Dr. Mona as a child holding her mother's hand

Me and my mother when I was four-years-old

Palestinian women have participated in every stage of the Palestinian struggle since the beginning of the last century. We Palestinian women have stood side-by-side with Palestinian men fighting against the Israeli occupation. But we have also had extra responsibilities to struggle socially to advance our rights, our daughters’ rights, and our role in the community.

I learned a lot from my mother when I was a child. She used to tell stories about women who were very active on the ground. I remember one woman named Moheba Khorshid who led demonstrations and protests in Jaffa City. They protested the confiscation of the lands of the Palestinian farmers. Historically, one of the main organizations that led women’s struggles against the occupation and for women’s rights was the General Union for Palestinian Women, which used to represent all women in Palestine despite their different political backgrounds.

Samar in Gaza does embroidery for the Sulafa Embroidery Center

Today, on International Women’s Day, I’d like to highlight women’s role and accomplishments in protecting the Palestinian identity. We have dozens of organizations inside Palestine and in the diaspora that sustain the Palestinian identity by protecting our heritage and folklore. These organizations don’t just create opportunities for women to make an income and to survive their difficult situations, especially in marginalized communities like refugee camps. The Palestinian crafts they teach and promote—especially embroidery—keep Palestinian culture vibrantly alive, transferring it from generation to generation. Women educators also play a big role by planting seeds to sustain our national spirit and vision.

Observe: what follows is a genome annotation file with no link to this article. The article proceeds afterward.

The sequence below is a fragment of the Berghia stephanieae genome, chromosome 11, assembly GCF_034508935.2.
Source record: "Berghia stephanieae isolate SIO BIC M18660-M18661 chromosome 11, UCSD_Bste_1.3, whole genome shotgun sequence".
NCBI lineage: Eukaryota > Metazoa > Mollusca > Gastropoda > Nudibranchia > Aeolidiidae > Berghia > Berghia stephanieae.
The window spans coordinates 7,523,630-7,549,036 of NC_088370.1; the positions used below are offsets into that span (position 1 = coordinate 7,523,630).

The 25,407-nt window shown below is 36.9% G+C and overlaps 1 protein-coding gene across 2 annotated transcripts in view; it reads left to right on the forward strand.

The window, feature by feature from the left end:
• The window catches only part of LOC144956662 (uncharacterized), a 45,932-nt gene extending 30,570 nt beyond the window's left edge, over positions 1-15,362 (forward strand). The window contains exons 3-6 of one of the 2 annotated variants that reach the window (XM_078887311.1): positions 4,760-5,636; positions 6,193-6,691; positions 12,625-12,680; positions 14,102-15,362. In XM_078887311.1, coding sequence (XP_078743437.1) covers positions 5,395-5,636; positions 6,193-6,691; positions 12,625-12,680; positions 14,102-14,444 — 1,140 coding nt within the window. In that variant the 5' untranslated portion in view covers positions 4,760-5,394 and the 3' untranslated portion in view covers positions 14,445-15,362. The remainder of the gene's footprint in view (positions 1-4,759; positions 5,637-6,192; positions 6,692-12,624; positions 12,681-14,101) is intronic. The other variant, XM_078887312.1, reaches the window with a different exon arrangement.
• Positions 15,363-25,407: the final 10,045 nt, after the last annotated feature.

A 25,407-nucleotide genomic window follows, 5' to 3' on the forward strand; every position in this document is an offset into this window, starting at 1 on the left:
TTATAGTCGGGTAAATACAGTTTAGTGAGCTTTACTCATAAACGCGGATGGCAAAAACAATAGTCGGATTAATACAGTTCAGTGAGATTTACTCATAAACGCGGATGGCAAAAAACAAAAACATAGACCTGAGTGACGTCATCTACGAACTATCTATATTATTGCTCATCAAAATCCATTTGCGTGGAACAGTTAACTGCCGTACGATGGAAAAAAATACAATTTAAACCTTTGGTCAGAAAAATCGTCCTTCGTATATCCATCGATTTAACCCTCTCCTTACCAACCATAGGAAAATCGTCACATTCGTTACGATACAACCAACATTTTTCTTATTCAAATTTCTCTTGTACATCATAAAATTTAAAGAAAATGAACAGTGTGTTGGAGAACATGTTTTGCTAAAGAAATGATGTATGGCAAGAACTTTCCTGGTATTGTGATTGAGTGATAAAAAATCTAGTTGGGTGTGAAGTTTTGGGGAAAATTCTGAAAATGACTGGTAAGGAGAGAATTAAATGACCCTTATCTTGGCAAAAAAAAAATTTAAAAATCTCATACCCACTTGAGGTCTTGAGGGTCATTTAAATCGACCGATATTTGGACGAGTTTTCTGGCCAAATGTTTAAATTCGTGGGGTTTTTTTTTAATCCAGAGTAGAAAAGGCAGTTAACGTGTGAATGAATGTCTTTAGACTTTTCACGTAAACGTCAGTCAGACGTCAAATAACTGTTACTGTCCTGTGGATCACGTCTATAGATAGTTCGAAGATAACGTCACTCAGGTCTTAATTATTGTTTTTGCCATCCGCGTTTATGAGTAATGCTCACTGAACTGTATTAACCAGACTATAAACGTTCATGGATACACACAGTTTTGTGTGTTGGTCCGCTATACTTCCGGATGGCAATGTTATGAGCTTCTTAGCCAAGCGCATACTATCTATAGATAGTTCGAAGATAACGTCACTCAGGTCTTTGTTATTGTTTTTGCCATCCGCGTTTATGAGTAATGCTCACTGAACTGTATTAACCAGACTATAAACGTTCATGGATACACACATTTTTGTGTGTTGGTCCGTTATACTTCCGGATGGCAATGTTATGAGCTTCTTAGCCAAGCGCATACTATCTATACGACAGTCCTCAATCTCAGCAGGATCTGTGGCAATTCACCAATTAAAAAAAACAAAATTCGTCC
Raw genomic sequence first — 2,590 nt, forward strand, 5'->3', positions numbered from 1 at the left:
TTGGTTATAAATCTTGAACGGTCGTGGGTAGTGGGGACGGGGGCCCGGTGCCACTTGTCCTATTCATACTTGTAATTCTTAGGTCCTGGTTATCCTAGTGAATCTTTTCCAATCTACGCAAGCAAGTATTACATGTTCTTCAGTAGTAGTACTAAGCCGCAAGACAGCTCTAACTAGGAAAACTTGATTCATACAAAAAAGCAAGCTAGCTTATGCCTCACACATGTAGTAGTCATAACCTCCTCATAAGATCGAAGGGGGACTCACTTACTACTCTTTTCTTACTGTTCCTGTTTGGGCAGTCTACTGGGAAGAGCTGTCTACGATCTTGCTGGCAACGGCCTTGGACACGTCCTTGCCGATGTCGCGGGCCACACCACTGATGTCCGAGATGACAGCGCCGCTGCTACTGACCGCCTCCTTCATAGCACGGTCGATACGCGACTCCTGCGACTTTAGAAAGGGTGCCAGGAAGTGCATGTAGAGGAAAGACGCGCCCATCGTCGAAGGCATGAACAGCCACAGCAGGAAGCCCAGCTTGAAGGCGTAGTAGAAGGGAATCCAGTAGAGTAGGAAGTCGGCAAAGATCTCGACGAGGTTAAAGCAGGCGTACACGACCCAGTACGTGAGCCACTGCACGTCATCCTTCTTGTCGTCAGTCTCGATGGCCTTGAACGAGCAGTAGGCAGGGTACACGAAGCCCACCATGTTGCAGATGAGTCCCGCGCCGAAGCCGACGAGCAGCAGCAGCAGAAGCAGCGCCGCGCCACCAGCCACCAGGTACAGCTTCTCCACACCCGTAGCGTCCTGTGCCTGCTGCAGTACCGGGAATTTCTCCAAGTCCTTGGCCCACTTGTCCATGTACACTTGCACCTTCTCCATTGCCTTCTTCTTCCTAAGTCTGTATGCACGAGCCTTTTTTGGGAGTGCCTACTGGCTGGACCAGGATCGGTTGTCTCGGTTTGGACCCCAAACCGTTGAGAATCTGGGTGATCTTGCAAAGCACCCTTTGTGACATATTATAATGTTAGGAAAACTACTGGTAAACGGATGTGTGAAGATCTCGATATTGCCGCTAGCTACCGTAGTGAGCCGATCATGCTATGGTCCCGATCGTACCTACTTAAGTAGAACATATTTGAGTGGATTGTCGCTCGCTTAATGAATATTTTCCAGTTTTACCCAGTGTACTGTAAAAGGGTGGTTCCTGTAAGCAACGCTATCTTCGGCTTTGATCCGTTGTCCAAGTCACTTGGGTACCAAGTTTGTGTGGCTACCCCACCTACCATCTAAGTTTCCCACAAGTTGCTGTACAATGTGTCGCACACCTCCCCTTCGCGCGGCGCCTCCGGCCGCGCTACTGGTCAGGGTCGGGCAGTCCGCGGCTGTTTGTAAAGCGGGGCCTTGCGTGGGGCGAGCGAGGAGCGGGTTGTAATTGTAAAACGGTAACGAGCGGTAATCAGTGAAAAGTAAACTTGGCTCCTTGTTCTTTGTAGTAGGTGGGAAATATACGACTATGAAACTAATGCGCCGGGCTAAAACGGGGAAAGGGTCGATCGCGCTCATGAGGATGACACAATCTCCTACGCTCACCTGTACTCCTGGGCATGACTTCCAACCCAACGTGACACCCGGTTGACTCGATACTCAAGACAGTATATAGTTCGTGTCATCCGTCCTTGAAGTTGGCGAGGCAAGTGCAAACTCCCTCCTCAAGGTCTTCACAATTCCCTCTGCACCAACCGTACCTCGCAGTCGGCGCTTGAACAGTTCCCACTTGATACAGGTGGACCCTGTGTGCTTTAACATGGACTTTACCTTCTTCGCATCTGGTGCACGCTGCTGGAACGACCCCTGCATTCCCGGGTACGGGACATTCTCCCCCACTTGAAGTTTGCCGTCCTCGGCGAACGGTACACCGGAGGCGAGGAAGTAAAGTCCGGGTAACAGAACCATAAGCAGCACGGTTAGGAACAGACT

As a Palestinian woman working with the Middle East Children’s Alliance who lives in the Gaza Strip, who has experienced 11 years of the Israeli siege and survived three military bombing onslaughts, I can say that Palestinian women are the force that allows families to survive despite the devastation and barbarity of the Israeli attacks.

Each year, many Palestinians are killed here by Israeli bombs and bullets. Israel’s blockade and confinement of the Gaza Strip has created increasing shortages of the goods needed for a decent life: food, medicines, building materials, clothes, electricity, and even clean water. The aim of the siege is to destroy Palestinian families and community, so we will give up our rights and stop our struggle against Israeli oppression.

But we are determined not to let that happen. Despite the hardships, women protect, heal, and keep our families intact. The siege causes more tasks to fall on our shoulders. One of the most difficult is that Gaza women take care of the younger generation that is growing up traumatized by the violence, oppression, and blockades. As mothers and sisters, wives, doctors, teachers, etc., we are the key to protecting and maintaining the Palestinian family unit and culture.

I am really very proud of these women. We keep fighting on two fronts: first, against the Israeli occupation; second, for social change in our community. For example, the majority of the recipients of the MECA Scholarship Project are women who become doctors, engineers, nurses, teachers, and other professionals. I can see them inspiring younger generations. I know girls who at the beginning of the siege were 11 years old. Now they are working professionals and devoted to helping their families and their communities.

Meeting with some of MECA’s scholarship recipients in Gaza

I am so proud of the projects we do here and of how MECA functions in the community to create a space for women to learn and grow and survive and lead.